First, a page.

A Look Back at Climate Change

As a science writer I always looked for stories about the future, so it’s no surprise that I started covering global warming and climate change during the late 80’s.  Recently going through my files I ran across one of those stories, from 1989, that ran on the cover of The Los Angeles Times Sunday magazine.  

What’s interesting now is how clear the science was, even back then--and how relatively uncontroversial the topic seemed.  I wrote about the researchers at Scripps Oceanic Laboratory, who were then arguably the leaders in atmospheric research.  

The Scripps researchers seemed confident that there was still time to slow or even stop the warming trend, as long as society acted relatively quickly.  I think back then, the success in the Seventies of the global community at banning Freon--to prevent atmospheric ozone destruction--was still a recent memory.  Of course the world would rally to prevent an even bigger hazard.

And back then, there were no climate change skeptics for me to quote--something I would have done in my normal science-writing practice.  Certainly there was no one from the fossil fuel industry to quote: back then, their own researchers were also concerned about global warming

What strikes me now about the story is its calm innocence, given how politically charged and divisive the issue has become in the United States. Back then, I don’t think anyone on the science side suspected what kind of opposition waited ahead as the fossil fuel industry moved to protect its commercial interests.  

Ironically, they learned quickly. Within a couple of years two of the Scripps researchers I profiled in the article were deep into the political thickets.  Roger Revelle, sometimes called “the father of global warming”, under dubious circumstances was made co-author of an article that questioned the need for action on the issue.  His young assistant, Justin Lancaster, publicly protested that his professor hadn’t been fully aware of the content of the article and that it didn’t reflect his views.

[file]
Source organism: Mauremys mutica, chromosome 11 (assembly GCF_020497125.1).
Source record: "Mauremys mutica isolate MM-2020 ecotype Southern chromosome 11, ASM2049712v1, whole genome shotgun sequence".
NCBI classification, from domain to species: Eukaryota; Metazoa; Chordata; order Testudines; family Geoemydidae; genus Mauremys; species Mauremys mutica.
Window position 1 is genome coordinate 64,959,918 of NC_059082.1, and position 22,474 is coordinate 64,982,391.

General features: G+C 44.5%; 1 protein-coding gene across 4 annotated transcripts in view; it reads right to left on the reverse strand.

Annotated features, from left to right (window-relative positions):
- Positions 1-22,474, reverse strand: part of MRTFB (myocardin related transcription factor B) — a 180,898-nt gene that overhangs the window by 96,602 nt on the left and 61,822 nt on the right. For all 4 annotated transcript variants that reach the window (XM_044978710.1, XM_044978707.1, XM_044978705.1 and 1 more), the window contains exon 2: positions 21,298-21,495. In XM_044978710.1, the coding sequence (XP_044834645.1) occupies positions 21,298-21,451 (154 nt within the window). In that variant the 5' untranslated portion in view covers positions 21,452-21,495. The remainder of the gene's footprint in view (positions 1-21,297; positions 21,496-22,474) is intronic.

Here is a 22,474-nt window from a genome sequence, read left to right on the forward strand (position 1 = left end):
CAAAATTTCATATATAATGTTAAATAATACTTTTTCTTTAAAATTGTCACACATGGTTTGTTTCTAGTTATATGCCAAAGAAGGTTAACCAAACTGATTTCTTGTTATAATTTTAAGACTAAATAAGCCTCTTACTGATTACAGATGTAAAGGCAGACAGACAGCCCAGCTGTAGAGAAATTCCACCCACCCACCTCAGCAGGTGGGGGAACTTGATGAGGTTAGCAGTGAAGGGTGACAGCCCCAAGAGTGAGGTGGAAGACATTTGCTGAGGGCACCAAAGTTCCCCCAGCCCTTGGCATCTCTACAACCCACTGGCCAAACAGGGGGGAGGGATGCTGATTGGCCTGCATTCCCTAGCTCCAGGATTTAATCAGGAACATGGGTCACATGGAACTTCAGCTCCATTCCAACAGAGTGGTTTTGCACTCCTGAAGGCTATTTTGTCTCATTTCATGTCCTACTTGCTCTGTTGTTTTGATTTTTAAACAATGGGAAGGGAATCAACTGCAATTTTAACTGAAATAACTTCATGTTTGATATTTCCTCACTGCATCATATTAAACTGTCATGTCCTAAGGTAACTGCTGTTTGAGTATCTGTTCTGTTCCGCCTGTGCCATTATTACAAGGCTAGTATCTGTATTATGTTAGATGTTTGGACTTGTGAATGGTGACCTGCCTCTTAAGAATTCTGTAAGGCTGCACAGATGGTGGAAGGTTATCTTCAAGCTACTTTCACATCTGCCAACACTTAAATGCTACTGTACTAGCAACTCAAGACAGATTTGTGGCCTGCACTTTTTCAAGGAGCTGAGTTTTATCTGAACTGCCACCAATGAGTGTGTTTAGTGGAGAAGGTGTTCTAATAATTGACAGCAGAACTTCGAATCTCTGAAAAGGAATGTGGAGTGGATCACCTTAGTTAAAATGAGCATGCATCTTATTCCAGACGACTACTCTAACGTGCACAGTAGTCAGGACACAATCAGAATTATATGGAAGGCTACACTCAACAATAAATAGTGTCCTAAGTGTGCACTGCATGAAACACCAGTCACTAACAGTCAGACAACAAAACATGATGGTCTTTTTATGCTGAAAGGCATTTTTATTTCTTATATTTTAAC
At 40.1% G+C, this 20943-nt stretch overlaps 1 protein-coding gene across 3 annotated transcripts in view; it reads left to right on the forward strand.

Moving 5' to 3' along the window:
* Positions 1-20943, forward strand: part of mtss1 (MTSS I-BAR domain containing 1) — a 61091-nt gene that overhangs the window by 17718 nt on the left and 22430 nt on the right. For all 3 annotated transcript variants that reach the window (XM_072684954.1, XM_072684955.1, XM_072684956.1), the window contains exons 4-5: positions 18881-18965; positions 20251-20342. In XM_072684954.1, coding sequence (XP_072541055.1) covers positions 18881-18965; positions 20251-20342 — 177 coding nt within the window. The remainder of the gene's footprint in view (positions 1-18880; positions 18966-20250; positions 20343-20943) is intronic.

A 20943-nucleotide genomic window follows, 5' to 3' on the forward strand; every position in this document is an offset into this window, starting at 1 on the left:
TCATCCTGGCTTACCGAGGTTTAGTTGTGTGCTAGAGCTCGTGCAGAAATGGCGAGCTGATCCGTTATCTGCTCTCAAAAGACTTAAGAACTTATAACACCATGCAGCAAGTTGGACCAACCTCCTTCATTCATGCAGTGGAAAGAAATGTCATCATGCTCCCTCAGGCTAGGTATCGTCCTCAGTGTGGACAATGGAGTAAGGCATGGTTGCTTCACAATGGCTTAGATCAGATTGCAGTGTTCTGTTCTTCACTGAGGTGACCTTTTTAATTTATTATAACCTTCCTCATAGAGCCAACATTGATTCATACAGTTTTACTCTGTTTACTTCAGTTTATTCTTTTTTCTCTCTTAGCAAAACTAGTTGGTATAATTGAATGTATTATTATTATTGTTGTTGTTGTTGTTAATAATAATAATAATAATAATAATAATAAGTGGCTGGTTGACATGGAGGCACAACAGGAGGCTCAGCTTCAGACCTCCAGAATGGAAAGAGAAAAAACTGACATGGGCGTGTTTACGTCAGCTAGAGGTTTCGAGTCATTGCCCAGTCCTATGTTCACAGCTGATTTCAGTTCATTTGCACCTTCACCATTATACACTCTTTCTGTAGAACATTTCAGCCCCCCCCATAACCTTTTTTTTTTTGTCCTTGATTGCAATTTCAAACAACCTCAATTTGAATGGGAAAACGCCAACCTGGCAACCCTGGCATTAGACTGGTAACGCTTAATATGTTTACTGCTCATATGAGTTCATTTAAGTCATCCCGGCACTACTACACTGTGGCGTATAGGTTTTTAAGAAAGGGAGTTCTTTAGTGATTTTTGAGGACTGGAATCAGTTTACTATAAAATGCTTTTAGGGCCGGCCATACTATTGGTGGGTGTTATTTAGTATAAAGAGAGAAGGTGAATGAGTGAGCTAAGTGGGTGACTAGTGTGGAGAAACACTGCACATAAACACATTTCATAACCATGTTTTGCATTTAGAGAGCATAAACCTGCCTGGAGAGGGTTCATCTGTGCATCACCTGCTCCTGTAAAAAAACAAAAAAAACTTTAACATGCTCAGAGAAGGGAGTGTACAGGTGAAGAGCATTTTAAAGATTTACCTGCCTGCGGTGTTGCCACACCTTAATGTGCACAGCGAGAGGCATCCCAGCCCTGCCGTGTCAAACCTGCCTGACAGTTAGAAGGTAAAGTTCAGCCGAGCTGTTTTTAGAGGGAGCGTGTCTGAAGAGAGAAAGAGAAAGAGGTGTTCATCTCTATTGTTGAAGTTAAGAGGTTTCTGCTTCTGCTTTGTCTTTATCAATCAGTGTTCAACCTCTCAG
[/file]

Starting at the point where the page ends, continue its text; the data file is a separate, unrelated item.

Very quickly, an early group of global warming deniers sued Lancaster.  To avoid a lawsuit he couldn’t afford, the young researcher withdrew his statement--although years later, as Revelle’s apparent skepticism was repeatedly cited, he went back on the record.  

But perhaps we should have suspected back then just how powerfully the fossil fuel industry would attack the science. It was, after all, much earlier in the century that another writer, Upton Sinclair, observed that "It's hard to get a man to understand a thing when his paycheck depends on his not understanding it."  

For anyone interested in a bit of scientific nostalgia, a PDF of the article is here.